Minerals remain as ash after the feed has been completely burned. Ash shows the total mineral content of the feed. It is used in determining the proximate analysis of feeds and can be used to estimate contamination of a feedstuff with dirt.

Minerals are needed to form skeletal structures, for digestion, and in metabolic processes within the body. Seven major and six trace minerals are known to be essential for livestock, and several additional trace minerals are believed essential. Although trace minerals are required in very small amounts, adequate levels are just as important as adequate amounts of the major minerals.

Excesses of minerals may be harmful and cause lowered production or even death (selenium, molybdenum and fluoride are examples). Sodium and chlorine (both supplied in common salt), calcium and phosphorus are minerals most likely to be deficient in cattle diets. In addition, cobalt, copper and zinc may often be deficient in high concentrate rations if not supplemented.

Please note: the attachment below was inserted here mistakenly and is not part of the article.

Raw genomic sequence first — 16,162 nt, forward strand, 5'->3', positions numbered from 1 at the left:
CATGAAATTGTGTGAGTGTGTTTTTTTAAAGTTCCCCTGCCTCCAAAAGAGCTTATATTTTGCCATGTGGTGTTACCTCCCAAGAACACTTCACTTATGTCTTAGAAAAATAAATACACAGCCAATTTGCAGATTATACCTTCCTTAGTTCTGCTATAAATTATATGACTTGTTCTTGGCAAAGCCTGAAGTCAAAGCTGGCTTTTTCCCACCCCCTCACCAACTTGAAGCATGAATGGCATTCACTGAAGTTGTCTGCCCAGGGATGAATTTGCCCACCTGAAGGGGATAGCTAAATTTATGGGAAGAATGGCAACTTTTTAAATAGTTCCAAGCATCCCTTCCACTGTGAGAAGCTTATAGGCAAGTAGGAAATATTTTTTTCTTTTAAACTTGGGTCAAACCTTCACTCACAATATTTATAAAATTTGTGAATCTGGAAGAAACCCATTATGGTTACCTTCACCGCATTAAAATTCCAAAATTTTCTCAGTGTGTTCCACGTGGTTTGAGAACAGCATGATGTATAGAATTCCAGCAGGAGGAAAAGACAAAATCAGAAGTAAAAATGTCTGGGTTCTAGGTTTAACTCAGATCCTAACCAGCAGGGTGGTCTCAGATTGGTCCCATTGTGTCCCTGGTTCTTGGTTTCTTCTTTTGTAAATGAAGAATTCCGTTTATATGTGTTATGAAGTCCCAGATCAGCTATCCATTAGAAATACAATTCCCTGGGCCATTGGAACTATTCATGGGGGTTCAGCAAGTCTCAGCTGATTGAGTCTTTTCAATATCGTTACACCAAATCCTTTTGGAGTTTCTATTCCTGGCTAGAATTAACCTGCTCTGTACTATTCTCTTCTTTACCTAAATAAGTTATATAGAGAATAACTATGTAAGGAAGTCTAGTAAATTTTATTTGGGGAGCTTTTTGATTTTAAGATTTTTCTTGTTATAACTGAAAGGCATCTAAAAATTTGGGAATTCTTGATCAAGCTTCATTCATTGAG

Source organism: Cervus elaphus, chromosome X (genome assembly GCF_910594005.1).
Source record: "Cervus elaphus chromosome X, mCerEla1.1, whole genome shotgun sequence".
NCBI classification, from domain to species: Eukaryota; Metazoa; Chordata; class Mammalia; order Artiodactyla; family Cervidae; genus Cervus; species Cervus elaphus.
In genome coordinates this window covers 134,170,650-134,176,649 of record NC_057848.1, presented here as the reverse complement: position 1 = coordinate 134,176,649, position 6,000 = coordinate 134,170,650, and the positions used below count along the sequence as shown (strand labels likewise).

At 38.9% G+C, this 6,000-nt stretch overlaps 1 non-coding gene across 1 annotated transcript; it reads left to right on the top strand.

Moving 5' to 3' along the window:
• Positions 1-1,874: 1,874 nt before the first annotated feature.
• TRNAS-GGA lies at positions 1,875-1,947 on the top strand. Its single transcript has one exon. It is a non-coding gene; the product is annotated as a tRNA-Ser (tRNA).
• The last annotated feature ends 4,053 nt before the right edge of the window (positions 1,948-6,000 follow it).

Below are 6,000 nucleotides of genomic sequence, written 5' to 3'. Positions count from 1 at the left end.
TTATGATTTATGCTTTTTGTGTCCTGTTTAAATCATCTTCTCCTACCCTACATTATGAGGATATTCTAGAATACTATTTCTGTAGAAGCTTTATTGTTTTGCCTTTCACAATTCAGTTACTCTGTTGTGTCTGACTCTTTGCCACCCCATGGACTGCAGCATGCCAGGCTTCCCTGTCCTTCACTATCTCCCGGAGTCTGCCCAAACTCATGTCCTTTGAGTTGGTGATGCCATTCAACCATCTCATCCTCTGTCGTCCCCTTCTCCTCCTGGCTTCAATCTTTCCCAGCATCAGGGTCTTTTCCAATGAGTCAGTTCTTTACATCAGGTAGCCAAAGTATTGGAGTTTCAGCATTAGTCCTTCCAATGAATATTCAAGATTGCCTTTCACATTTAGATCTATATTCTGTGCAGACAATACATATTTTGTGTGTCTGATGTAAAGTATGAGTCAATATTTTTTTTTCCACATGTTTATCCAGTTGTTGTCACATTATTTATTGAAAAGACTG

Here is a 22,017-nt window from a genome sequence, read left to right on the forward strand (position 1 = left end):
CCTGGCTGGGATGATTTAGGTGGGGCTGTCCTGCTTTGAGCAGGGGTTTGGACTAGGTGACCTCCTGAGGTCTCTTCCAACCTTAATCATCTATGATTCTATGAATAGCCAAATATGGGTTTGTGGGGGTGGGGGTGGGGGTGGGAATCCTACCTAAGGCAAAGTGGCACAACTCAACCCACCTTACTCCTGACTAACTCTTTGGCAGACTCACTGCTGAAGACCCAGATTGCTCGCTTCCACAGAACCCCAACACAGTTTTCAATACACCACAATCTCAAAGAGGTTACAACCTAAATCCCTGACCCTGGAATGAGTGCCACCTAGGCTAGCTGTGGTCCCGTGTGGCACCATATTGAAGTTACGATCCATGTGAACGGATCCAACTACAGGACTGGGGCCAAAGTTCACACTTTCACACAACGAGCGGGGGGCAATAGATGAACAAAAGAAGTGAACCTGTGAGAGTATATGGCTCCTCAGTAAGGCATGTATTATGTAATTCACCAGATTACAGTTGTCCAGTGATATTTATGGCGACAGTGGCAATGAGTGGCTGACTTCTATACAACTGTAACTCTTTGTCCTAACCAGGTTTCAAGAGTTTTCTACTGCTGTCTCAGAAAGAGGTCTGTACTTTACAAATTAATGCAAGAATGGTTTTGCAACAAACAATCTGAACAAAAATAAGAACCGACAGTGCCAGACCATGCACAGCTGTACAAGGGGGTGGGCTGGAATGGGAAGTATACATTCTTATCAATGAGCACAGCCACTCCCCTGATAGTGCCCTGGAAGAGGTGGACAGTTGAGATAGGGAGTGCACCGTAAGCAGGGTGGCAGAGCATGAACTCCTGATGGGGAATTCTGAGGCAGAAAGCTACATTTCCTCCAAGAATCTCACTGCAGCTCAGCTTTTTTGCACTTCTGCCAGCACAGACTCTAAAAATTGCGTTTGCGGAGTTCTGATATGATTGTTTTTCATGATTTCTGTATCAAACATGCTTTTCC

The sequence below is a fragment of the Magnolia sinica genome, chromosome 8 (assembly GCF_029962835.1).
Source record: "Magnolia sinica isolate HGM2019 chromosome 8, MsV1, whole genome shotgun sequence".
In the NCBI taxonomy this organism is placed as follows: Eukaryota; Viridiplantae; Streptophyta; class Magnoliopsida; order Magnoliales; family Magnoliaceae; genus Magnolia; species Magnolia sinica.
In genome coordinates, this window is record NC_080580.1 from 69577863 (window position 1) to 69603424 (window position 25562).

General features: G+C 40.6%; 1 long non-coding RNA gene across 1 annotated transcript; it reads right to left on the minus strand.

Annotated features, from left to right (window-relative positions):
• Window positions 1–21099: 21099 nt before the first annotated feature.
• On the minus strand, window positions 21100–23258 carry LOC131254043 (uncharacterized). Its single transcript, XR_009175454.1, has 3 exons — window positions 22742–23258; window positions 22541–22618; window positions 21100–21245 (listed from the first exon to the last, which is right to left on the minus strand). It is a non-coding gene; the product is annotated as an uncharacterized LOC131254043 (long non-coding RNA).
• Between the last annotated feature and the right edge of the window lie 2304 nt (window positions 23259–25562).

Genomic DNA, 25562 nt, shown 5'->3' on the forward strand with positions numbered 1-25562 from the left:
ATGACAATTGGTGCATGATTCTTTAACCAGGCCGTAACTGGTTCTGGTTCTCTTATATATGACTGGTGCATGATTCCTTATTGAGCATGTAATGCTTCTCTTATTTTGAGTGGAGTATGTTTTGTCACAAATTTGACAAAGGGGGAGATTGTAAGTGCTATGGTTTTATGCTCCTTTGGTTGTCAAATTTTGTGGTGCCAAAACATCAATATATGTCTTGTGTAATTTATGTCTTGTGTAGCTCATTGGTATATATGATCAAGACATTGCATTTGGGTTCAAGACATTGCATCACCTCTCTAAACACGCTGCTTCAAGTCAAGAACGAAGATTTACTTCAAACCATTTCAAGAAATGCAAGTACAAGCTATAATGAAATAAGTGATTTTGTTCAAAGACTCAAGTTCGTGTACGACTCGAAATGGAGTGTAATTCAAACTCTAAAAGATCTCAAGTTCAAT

Vitamins are needed by livestock for various body processes in very minute amounts. About 14 different vitamins are recognized to have specific functions in animal metabolism. Under normal conditions vitamin A is of major concern for producing cattle. Vitamin D supplementation will likely be needed in housed animals that get very little sunlight. The others are either produced in the healthy ruminant within the body, by rumen bacteria, or are normally present in natural feedstuffs.

Properly harvested current year's forage contains carotene, which is converted to vitamin A by the normal body processes. Cattle fed liberal amounts of good quality current year's roughage usually require no supplemental vitamin A. Prolonged storage of feeds or excessive bleaching during curing destroys carotene.

File G476 under: BEEF
A-30, Feeding & Nutrition

Issued in furtherance of Cooperative Extension work, Acts of May 8 and June 30, 1914, in cooperation with the U.S. Department of Agriculture. Kenneth R. Bolen, Director of Cooperative Extension, University of Nebraska, Institute of Agriculture and Natural Resources.

University of Nebraska Cooperative Extension educational programs abide with the non-discrimination policies of the University of Nebraska-Lincoln and the United States Department of Agriculture.


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 Albert Einstein